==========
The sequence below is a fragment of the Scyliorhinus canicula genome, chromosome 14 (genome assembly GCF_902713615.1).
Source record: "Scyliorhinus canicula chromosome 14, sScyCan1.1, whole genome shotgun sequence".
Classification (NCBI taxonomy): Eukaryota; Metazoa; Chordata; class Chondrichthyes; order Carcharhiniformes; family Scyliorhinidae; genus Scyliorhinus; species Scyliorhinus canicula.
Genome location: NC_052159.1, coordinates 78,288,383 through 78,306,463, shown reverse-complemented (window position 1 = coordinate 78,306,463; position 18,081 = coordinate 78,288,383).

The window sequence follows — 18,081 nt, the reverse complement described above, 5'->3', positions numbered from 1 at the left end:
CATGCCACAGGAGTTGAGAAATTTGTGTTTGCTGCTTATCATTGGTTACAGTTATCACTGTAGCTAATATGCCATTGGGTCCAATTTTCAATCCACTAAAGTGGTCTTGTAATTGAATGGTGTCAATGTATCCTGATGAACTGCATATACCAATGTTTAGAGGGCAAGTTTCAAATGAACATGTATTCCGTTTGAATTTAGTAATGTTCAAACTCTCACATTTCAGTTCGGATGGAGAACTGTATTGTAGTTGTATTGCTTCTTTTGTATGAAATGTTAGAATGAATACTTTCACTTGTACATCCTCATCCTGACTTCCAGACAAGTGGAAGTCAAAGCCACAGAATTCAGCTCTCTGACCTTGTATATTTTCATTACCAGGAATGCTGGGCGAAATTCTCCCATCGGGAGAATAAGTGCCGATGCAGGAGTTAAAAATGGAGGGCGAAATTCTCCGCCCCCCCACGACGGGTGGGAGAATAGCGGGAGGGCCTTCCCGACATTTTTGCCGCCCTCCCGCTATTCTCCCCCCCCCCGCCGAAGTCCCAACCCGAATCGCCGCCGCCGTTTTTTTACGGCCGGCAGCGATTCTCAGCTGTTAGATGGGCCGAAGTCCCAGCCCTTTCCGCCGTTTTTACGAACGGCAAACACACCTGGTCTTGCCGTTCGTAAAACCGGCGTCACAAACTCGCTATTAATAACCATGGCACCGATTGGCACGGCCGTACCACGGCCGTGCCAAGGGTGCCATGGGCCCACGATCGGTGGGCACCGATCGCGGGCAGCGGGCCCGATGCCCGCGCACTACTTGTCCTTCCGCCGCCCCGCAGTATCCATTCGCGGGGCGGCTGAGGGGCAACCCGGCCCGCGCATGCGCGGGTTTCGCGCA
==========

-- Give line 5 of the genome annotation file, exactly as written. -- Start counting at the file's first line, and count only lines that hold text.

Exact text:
The window sequence follows — 18,081 nt, the reverse complement described above, 5'->3', positions numbered from 1 at the left end: